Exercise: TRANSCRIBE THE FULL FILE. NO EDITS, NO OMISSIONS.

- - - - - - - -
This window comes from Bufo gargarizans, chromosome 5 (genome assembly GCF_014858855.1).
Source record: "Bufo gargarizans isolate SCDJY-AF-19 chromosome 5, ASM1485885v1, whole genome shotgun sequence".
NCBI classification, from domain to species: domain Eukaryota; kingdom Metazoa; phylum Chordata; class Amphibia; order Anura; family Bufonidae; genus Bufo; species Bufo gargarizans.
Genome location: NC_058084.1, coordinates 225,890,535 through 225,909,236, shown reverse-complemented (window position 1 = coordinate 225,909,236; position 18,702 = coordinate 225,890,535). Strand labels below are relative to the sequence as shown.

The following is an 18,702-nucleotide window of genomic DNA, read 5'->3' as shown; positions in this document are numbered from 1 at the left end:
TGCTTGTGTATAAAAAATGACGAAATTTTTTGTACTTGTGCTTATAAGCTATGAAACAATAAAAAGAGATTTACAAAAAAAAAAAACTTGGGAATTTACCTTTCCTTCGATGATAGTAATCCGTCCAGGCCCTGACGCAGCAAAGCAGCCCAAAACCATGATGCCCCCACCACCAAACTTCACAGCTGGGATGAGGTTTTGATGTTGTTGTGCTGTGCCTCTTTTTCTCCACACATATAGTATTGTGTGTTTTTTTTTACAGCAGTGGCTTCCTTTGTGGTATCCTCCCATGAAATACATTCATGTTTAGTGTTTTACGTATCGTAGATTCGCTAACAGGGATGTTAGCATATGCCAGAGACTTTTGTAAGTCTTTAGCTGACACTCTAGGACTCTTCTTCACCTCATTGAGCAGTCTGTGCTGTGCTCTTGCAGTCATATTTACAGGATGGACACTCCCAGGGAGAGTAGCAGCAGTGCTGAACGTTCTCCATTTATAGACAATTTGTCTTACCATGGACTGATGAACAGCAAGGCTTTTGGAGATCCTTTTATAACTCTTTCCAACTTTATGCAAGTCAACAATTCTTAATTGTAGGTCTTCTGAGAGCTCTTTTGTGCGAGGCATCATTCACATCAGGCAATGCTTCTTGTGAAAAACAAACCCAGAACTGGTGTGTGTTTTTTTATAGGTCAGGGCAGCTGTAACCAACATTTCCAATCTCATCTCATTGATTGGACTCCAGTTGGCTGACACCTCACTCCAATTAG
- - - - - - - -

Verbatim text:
This window comes from Bufo gargarizans, chromosome 5 (genome assembly GCF_014858855.1).
Source record: "Bufo gargarizans isolate SCDJY-AF-19 chromosome 5, ASM1485885v1, whole genome shotgun sequence".
NCBI classification, from domain to species: domain Eukaryota; kingdom Metazoa; phylum Chordata; class Amphibia; order Anura; family Bufonidae; genus Bufo; species Bufo gargarizans.
Genome location: NC_058084.1, coordinates 225,890,535 through 225,909,236, shown reverse-complemented (window position 1 = coordinate 225,909,236; position 18,702 = coordinate 225,890,535). Strand labels below are relative to the sequence as shown.

The following is an 18,702-nucleotide window of genomic DNA, read 5'->3' as shown; positions in this document are numbered from 1 at the left end:
TGCTTGTGTATAAAAAATGACGAAATTTTTTGTACTTGTGCTTATAAGCTATGAAACAATAAAAAGAGATTTACAAAAAAAAAAAACTTGGGAATTTACCTTTCCTTCGATGATAGTAATCCGTCCAGGCCCTGACGCAGCAAAGCAGCCCAAAACCATGATGCCCCCACCACCAAACTTCACAGCTGGGATGAGGTTTTGATGTTGTTGTGCTGTGCCTCTTTTTCTCCACACATATAGTATTGTGTGTTTTTTTTTACAGCAGTGGCTTCCTTTGTGGTATCCTCCCATGAAATACATTCATGTTTAGTGTTTTACGTATCGTAGATTCGCTAACAGGGATGTTAGCATATGCCAGAGACTTTTGTAAGTCTTTAGCTGACACTCTAGGACTCTTCTTCACCTCATTGAGCAGTCTGTGCTGTGCTCTTGCAGTCATATTTACAGGATGGACACTCCCAGGGAGAGTAGCAGCAGTGCTGAACGTTCTCCATTTATAGACAATTTGTCTTACCATGGACTGATGAACAGCAAGGCTTTTGGAGATCCTTTTATAACTCTTTCCAACTTTATGCAAGTCAACAATTCTTAATTGTAGGTCTTCTGAGAGCTCTTTTGTGCGAGGCATCATTCACATCAGGCAATGCTTCTTGTGAAAAACAAACCCAGAACTGGTGTGTGTTTTTTTATAGGTCAGGGCAGCTGTAACCAACATTTCCAATCTCATCTCATTGATTGGACTCCAGTTGGCTGACACCTCACTCCAATTAG